Fourteen-year-old Liyana Abboud would rather not have to change her life...especially now that she has been kissed, for the very first time and quite by surprise, by a boy named Jackson.
But when her parents announce that Liyana's family is moving from St. Louis, Missouri, to Jerusalem -- to the land where her father was born -- Liyana's whole world shifts.
What does Jerusalem hold for Liyana? A grandmother, a Sitti, she has never met, for one. A history much bigger than she is. Visits to the West Bank village where her aunts and uncles live. Mischief. Old stone streets that wind through time and trouble. Opening doors, dark jail cells, a new feeling for peace, and Omer...the intriguing stranger whose kisses replace the one she lost when she moved across the ocean.
This soul-stirring novel about the Abbouds, an Arab American family, puts faces and names to the victims of violence and persecution in Jerusalem today. Believing the unstable situation in that conflict-ridden city has improved, 14-year-old Liyana's family moves from St. Louis, Mo., to her father's homeland. However, from the moment the Abbouds are stopped by Jewish customs agents at the airport, they face racial prejudice and discord. Initially, Nye (Never in a Hurry) focuses on the Abbouds' handling of conflicting cultural norms between American and Arab values as they settle into their new home (e.g., Liyana's father, Poppy, while forbidding her to wear "short" shorts, reacts in anger toward a relative who asks for Liyana's hand in marriage). Then Liyana tests her family's alleged unprejudiced beliefs when she befriends Omer, a Jewish boy. She wants to introduce him to her father (who taught her, "Does it make sense that any God would choose some people and leave the others out?... God's bigger than that!"), but finds she must first remind him of his own words. Nye expertly combines the Abbouds' gradual acceptance of Omer with a number of heart-wrenching episodes of persecution (by the different warring factions) against her friends and family to convey the extent to which the Arab-Israeli conflict infiltrates every aspect of their lives. Nye's climactic ending will leave readers pondering, long after the last page is turned, why Arabs, Jews, Greeks and Armenians can no longer live in harmony the way they once did. Ages 10-up.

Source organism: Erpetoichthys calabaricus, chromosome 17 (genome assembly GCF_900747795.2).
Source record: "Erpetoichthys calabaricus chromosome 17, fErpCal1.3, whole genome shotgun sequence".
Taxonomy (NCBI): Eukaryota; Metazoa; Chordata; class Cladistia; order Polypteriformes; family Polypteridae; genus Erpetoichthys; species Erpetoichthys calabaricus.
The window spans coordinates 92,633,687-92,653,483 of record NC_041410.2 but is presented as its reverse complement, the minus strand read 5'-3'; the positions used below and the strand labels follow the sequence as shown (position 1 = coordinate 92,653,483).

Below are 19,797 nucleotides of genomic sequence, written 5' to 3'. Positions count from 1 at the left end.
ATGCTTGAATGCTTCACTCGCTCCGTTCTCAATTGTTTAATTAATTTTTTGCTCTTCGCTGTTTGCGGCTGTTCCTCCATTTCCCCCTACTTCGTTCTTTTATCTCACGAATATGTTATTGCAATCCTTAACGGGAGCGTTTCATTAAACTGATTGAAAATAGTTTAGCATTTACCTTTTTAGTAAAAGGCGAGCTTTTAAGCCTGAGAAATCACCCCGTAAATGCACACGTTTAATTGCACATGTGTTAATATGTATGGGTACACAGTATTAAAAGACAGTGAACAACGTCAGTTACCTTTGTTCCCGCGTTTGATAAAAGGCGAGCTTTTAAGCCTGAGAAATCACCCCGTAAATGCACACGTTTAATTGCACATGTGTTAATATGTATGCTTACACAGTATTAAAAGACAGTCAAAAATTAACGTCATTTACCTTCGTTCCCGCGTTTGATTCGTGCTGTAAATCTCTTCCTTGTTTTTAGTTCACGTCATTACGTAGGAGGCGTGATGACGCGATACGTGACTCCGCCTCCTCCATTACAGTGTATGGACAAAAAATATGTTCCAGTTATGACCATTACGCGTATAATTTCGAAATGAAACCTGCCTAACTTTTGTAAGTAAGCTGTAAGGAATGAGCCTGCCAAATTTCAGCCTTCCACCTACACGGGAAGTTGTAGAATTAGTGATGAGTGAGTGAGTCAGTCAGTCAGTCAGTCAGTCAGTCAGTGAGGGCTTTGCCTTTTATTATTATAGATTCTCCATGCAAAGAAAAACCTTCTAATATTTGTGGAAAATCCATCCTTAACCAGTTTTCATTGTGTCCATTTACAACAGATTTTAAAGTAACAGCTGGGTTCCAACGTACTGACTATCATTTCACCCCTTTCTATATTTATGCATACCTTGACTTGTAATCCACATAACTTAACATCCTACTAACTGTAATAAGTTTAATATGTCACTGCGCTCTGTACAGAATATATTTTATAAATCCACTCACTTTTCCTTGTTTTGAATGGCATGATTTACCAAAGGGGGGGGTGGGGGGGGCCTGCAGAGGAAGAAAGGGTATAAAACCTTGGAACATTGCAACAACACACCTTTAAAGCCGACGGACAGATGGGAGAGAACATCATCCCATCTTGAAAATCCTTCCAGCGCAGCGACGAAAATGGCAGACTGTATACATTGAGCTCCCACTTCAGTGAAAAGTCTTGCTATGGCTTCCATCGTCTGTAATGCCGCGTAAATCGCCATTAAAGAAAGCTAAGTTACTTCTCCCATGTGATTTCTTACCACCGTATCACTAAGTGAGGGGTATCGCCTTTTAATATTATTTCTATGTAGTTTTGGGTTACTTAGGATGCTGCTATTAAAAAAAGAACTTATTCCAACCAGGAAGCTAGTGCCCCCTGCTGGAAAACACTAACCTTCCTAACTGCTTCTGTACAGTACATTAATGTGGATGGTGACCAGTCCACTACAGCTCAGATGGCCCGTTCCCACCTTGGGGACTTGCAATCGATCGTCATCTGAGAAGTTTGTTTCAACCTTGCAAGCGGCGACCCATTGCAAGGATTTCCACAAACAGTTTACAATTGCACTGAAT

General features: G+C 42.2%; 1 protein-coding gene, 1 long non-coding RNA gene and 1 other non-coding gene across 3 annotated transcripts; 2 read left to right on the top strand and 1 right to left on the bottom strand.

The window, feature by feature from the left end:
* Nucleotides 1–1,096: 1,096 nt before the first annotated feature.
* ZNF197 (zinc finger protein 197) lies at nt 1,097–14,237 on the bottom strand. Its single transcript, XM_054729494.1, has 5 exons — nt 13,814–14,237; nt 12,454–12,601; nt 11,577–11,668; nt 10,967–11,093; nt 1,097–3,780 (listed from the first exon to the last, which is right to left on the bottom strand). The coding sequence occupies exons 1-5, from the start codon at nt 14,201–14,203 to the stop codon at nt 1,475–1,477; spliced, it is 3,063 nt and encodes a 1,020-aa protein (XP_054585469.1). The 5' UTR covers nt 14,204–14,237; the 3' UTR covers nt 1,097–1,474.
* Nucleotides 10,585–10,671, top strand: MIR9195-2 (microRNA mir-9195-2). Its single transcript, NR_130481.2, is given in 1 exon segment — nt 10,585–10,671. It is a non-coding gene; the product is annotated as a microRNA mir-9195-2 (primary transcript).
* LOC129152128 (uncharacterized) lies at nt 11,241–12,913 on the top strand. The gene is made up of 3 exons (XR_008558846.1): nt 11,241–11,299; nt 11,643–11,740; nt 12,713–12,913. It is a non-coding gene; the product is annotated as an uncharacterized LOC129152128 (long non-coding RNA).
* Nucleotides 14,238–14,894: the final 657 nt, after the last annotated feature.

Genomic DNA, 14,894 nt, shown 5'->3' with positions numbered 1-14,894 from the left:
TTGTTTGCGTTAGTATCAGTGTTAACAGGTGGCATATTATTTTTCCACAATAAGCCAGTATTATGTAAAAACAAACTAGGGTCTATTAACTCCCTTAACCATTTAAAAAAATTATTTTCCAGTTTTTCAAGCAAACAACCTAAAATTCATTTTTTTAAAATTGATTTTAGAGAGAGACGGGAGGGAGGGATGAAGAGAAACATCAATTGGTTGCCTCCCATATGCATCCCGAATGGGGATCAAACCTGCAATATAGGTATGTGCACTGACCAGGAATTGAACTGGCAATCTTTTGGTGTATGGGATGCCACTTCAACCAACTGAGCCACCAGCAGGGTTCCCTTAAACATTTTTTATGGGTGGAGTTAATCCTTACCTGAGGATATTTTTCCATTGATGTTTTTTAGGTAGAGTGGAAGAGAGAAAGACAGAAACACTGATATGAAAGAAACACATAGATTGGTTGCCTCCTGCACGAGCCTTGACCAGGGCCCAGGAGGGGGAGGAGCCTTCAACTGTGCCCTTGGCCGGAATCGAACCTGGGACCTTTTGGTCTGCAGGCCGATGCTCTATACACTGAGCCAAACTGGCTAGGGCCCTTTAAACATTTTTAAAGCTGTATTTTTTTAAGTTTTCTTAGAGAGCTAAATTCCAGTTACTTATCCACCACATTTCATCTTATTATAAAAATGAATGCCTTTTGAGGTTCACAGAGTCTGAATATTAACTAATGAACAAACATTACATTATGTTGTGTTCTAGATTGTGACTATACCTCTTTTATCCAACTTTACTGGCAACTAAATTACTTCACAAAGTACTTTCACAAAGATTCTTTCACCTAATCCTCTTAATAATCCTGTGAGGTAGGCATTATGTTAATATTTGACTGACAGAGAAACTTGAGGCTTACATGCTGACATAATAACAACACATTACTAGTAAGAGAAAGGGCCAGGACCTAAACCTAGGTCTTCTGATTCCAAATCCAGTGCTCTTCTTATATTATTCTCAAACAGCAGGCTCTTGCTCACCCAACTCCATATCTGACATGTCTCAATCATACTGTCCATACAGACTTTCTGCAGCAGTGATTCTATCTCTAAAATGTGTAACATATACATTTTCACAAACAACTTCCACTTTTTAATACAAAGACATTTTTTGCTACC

A very well written book with wonderful descriptions and use of adjectives. THIS STORY LACKED CONFLICT. IT DID NOT HAVE A PLOT.
We r reading this book right now in class as part of our middle east unit and it is very interesting and a little mysterious